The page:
Baby blues vs. postpartum depression

Feeling blue after baby? You are not alone. Learn when and how to find help

woman looking stressed

Having a baby usually brings a range of emotions that can include extreme highs and lows.

These up-and-down feelings are normal and can be the result of changing hormones and the demands of caring for a new baby. But how can you determine if you are dealing with the baby blues versus postpartum depression?

Do I have the baby blues?

A majority (60-70%) of new moms experience some degree of baby blues. The way you feel in the first few weeks might be influenced by the baby blues.

Symptoms of the baby blues:

  • Mood changes
  • Weepiness or sadness
  • Anxiety
  • Lack of concentration
  • Feelings of dependency or inadequacy

If you have any of these symptoms, talk about your feelings and take care of yourself by getting the rest, support and reassurance you need.

If the baby blues don’t go away after two weeks, call your health care provider. You could be experiencing postpartum depression.

Find a doctor: OB/GYN care at Sanford Health

Do I have postpartum depression?

Parents who have experienced postpartum depression commonly say, “I wish I had known that the No. 1 complication of childbirth is depression.” Research indicates that one in eight new moms experience postpartum depression.

Postpartum depression points:

  • Postpartum depression can come on suddenly after giving birth or more gradually in the 12 months after baby’s birth.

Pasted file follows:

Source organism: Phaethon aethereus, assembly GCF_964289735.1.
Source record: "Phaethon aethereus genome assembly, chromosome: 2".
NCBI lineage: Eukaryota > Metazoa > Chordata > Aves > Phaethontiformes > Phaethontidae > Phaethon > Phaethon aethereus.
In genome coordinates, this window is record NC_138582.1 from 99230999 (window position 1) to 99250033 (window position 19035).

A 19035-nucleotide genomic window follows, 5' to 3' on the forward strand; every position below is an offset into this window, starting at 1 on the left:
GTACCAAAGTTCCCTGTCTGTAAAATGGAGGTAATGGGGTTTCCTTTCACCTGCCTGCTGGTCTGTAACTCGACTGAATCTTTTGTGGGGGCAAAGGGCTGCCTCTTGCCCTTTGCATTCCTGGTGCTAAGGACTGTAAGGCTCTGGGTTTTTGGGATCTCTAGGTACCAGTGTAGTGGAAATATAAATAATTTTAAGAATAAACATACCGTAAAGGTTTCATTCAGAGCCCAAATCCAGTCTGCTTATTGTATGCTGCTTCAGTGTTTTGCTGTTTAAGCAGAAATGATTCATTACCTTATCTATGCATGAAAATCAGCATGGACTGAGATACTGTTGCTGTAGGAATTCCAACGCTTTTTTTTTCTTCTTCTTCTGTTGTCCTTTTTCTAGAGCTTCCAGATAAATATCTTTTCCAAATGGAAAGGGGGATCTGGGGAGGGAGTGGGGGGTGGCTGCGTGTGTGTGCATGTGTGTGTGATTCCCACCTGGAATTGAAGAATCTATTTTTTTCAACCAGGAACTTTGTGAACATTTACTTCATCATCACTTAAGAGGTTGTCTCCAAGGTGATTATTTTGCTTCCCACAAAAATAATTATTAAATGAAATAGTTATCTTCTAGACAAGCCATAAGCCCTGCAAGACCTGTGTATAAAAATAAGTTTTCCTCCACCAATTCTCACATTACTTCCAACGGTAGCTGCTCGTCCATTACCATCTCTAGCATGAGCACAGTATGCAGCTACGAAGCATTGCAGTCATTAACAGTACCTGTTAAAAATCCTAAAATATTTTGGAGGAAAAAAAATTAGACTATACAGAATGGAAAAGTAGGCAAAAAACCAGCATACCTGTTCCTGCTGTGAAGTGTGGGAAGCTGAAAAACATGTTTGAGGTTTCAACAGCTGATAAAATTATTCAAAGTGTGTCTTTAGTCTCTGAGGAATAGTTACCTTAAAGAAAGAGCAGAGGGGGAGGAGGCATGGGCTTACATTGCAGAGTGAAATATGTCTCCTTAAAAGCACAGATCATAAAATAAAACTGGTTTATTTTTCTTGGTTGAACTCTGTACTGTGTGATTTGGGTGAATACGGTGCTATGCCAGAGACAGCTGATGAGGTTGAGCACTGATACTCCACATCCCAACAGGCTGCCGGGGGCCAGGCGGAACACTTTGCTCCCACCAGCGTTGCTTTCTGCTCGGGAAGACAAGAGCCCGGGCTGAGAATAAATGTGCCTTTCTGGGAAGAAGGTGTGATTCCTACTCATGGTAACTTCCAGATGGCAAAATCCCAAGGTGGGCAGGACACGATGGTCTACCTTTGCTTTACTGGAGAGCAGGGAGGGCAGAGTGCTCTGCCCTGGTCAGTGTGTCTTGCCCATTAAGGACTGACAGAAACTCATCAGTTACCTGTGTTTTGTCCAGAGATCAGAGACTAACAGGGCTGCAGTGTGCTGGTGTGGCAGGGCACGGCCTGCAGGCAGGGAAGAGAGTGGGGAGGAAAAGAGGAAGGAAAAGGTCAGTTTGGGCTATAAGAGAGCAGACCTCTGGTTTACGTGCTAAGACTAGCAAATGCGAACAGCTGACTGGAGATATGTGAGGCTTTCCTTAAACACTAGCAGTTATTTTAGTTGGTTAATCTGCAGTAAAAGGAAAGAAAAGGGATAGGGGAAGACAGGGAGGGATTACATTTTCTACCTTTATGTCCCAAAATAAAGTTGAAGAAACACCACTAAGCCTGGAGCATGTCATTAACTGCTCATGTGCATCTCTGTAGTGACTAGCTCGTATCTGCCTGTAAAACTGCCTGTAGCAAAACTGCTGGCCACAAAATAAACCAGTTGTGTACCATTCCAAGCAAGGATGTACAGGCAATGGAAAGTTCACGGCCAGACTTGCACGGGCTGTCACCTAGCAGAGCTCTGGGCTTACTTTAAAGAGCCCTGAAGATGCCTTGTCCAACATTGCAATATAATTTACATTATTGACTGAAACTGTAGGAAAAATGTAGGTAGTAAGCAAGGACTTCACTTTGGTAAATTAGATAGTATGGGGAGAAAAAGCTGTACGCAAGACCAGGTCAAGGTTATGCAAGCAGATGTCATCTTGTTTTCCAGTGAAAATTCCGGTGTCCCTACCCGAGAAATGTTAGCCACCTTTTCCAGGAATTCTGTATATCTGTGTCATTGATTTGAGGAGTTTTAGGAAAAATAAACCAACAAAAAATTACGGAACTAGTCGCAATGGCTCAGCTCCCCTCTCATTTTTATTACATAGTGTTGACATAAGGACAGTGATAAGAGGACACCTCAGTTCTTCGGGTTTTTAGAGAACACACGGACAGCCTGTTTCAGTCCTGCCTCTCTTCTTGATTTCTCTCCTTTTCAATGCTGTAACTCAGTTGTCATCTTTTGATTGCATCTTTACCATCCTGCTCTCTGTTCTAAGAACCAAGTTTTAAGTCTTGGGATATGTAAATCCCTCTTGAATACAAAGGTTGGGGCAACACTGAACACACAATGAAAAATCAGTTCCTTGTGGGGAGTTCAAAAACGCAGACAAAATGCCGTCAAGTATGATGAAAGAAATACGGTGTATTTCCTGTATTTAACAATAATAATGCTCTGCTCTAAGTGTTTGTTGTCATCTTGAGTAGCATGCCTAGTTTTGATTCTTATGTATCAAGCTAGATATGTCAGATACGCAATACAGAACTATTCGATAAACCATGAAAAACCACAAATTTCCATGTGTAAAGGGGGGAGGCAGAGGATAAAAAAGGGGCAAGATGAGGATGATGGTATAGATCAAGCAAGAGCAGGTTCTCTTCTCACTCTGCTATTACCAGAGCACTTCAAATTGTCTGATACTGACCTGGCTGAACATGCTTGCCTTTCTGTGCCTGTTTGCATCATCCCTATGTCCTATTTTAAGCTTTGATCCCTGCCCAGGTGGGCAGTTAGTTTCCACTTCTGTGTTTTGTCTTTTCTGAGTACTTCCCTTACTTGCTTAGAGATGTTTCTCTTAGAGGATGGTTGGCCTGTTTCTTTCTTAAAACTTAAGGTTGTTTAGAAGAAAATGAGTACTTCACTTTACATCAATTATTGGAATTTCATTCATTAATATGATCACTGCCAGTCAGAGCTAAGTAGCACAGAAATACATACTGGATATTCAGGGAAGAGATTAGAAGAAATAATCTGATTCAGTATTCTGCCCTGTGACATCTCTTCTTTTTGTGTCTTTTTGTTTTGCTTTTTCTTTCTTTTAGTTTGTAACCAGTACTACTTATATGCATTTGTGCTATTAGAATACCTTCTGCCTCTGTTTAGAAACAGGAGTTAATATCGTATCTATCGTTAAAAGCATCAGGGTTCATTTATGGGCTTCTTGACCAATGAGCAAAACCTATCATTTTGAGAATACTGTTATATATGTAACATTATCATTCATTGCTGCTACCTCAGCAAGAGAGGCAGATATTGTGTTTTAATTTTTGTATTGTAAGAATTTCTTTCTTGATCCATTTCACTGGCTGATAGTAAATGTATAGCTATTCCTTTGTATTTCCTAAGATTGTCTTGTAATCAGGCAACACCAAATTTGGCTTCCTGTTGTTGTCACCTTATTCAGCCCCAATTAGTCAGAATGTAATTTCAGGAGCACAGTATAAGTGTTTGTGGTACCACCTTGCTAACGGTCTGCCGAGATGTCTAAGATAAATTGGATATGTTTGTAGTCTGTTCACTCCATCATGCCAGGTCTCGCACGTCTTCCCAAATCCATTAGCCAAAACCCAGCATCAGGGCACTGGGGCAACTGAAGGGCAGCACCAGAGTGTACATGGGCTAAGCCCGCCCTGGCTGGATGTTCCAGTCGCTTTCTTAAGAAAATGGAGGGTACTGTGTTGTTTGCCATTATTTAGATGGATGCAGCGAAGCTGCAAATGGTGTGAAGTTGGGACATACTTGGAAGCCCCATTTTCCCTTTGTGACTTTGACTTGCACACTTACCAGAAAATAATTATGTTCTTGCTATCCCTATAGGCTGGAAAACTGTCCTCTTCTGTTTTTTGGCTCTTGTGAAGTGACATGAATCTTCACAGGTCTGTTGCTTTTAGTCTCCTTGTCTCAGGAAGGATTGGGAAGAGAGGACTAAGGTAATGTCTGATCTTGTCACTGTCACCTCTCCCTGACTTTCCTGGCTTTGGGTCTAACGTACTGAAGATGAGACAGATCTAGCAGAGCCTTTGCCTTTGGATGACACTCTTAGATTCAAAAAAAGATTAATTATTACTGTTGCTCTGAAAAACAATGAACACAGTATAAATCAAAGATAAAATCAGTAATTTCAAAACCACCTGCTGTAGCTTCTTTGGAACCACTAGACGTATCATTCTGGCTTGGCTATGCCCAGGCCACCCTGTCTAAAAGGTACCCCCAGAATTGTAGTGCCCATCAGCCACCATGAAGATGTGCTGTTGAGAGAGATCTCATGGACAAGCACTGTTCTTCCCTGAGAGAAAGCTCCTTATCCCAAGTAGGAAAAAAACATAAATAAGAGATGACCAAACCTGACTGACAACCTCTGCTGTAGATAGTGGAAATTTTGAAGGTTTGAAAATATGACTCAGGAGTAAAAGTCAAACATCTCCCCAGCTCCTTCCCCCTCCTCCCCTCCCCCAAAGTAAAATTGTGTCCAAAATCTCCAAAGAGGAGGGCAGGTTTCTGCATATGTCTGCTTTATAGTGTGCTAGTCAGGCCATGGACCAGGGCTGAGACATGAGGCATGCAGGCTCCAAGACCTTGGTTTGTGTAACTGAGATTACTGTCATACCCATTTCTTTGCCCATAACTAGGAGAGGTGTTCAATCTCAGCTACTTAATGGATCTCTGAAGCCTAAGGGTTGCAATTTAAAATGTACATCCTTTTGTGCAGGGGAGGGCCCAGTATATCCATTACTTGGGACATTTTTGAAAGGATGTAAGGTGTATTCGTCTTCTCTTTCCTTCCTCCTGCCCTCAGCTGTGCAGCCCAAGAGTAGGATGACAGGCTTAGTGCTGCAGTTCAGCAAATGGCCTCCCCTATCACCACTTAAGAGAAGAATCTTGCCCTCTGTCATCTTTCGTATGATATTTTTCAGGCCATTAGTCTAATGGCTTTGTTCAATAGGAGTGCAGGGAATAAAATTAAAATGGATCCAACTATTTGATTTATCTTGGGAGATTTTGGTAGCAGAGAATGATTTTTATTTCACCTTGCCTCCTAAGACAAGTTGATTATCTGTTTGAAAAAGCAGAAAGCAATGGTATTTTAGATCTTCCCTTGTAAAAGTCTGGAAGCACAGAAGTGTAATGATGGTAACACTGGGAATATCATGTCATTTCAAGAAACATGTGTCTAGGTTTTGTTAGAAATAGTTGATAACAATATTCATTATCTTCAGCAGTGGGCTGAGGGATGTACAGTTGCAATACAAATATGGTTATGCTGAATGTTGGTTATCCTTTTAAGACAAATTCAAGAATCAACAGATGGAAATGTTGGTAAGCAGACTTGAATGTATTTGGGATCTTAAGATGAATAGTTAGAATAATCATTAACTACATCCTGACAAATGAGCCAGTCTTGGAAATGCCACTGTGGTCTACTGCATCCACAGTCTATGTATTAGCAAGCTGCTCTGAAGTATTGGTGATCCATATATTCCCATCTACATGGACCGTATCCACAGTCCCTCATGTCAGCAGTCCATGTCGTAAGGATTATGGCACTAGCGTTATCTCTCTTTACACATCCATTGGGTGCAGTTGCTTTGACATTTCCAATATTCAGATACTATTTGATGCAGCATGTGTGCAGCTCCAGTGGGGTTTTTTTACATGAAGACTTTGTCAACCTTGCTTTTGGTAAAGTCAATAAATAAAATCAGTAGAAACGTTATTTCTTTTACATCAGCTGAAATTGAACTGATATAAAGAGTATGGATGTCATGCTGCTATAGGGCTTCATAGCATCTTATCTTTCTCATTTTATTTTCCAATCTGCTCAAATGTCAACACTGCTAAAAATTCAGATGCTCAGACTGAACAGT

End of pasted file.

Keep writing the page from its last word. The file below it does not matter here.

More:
• You may be more at risk if you have experienced any depression in the past.
  • Postpartum depression is different from the baby blues because it lasts longer and is more severe.

Symptoms of postpartum depression can include any of the following:

  • Extreme exhaustion
  • Irritability
  • Appetite and sleep disturbances
  • Persistent weepiness or sadness
  • Difficulty concentrating
  • Mood swings
  • Excessive worrying and anxiety
  • No motivation
  • Thoughts of harming yourself or your baby

If you experience any of these symptoms, or if your partner or another family member notices them, you should seek help from your health care provider. It is important to know that postpartum depression is not a mother’s fault or a measure of one’s parenting ability; it is caused by a chemical imbalance in the brain.

Postpartum depression is very treatable. But it usually does not go away on its own. Treatment usually includes therapy, a wellness plan, and, when needed, medication.

If you have any questions or concerns, please contact your health care provider.

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Posted In Behavioral Health, Health Information, Parenting, Women's

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